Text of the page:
First African-American Graduate Says Failure Was Never An Option

Robert Bland speaking from a podium

Robert Bland addresses students./Daily Progress/Mathew Rosenberg

Jan. 21, 2007 –- Robert Bland, who became the first African-American student to receive an undergraduate degree from the University of Virginia in 1959, told a new generation of U.Va. African-American students Sunday that failure was never an option for him.

Bland addressed the annual Harambee II event at Newcomb Hall, where members of the first-year class and transfer students were recognized for their achievements during their first semester at the University.

Organized by the Peer Advisor Program of the Office of African-American Affairs, the ceremony featured recognition of 33 students who were presented with “high honors” and another 49 who were given “honors.”

Bland attended U.Va. from 1955 to 1959, receiving a bachelor’s degree in electrical engineering. He was one of three African-American students who entered in the fall of 1955, but the other two left before graduating.

In his remarks, Bland said that he feels a connection with students every time he returns to the University.

“I think we're connected in a very special way. You are connected to me because I am your past. I am connected to you because you are my future,” he said. “Today, in this moment and time, past and future come together.”

During his first two years at U.Va., Bland said that he devoted too much time and attention to integrating the University and not enough to his academic work.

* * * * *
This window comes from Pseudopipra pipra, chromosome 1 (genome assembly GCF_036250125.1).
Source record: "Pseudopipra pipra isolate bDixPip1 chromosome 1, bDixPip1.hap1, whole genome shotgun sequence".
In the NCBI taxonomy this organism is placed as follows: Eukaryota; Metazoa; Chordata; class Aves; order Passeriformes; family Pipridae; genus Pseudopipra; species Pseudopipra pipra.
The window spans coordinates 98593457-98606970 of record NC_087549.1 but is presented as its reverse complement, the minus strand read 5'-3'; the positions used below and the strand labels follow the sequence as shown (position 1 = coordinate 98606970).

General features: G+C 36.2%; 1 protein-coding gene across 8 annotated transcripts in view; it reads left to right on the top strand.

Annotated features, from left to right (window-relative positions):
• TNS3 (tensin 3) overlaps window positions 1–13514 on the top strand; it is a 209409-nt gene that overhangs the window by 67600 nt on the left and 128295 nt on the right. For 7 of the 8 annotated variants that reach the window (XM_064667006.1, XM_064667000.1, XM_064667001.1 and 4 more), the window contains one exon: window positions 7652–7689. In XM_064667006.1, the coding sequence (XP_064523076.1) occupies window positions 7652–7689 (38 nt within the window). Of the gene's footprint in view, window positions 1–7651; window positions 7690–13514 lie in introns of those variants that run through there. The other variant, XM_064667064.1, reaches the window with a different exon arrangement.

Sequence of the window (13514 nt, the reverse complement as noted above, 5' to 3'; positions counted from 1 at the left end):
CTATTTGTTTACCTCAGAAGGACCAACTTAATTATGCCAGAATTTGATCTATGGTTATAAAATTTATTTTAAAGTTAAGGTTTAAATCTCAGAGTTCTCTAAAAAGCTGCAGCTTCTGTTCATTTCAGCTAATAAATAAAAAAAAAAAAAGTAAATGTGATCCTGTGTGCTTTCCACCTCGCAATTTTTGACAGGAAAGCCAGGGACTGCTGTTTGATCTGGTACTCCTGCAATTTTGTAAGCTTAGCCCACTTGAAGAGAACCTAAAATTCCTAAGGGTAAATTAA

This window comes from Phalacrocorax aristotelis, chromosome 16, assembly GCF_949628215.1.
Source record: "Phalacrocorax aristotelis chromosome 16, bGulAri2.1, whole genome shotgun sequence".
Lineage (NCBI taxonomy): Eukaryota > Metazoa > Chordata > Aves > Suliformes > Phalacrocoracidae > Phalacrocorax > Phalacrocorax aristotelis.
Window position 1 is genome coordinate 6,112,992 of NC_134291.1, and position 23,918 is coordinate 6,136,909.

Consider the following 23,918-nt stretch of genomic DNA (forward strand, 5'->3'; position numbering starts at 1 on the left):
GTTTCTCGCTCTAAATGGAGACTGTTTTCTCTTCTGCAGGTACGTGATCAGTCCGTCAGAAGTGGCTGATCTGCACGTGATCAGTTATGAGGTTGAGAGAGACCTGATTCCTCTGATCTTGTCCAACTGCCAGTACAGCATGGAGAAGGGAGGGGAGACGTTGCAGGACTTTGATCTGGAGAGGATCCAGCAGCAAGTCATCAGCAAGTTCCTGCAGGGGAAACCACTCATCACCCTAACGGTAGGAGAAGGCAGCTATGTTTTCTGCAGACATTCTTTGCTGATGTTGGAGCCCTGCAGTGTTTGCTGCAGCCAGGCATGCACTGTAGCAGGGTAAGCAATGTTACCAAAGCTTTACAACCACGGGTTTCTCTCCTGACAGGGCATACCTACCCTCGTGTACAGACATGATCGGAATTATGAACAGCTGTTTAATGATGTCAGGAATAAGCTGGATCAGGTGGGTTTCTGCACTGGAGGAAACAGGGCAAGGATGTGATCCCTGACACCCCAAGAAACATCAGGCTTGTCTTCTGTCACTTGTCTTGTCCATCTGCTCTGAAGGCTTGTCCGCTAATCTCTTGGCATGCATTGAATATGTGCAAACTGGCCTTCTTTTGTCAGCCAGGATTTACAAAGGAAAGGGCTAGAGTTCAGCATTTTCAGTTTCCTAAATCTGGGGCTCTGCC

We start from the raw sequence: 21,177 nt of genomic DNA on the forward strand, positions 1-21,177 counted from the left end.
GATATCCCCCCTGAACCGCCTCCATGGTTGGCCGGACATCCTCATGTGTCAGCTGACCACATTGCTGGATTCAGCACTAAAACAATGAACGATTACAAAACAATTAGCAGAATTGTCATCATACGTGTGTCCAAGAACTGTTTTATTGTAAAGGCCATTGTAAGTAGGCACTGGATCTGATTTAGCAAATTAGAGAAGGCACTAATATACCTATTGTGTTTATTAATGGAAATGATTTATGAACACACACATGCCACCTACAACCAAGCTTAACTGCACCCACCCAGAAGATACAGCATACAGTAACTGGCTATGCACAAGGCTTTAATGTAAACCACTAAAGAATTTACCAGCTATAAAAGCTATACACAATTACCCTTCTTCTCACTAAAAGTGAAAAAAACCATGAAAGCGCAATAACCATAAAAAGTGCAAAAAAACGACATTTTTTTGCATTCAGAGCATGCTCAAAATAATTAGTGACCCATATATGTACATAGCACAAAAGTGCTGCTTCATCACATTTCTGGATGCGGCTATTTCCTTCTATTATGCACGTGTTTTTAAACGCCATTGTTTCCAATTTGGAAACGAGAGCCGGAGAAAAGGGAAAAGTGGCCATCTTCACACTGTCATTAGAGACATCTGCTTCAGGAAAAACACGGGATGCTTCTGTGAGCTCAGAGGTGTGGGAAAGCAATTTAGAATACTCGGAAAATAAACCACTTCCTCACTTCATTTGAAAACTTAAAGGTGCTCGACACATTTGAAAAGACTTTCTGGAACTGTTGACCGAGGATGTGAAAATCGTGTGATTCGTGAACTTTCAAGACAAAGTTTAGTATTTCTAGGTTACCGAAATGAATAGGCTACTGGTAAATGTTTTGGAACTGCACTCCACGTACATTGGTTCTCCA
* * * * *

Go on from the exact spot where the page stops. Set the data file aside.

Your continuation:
“The hostility that we were expecting did not, in fact, materialize. We immediately set ourselves to testing the limits of our freedom here at the University. Anything and everything there was to participate in here at the University, we made a point to try and participate in it — not because we were interested in it, necessarily, but because we wanted to establish that we had the right to do that.

“Frankly, I struggled academically during my first two years. I was on academic probation and very close to flunking out,” Bland said. "That is when I made the decision that failure would not be an option.”

Bland, who went on to receive both a master's and a Ph.D. after leaving U.Va., said that he felt an obligation to himself, to his family, and to his people that he would do whatever it took to succeed.

He told the students that the experience taught him that he was in control of his own destiny and that hard work overcomes a lot of shortcomings, especially when the hard work also means working smart.

Referring to U.Va.’s Peer Advising Program and to the Office of African-American Affairs, which is celebrating its 30th anniversary this year, Bland said that he could only begin to imagine the impact such programs might have had on him and his contemporaries had they been available.

“I can only wonder how many of those students who left without graduating would have stayed and succeeded had their been an Office of African-American Affairs and a Peer Advising Program when I was a student,” said Bland.

The nationally regarded Peer Advising Program is cited as one of the factors leading to U.Va.’s success in the retention and graduation of African-American students. Earlier this month, the Journal of Blacks in Higher Education released its annual study showing that U.Va. has had the highest six-year graduation rate for African-American students of any public university in the country for 13 years in a row.

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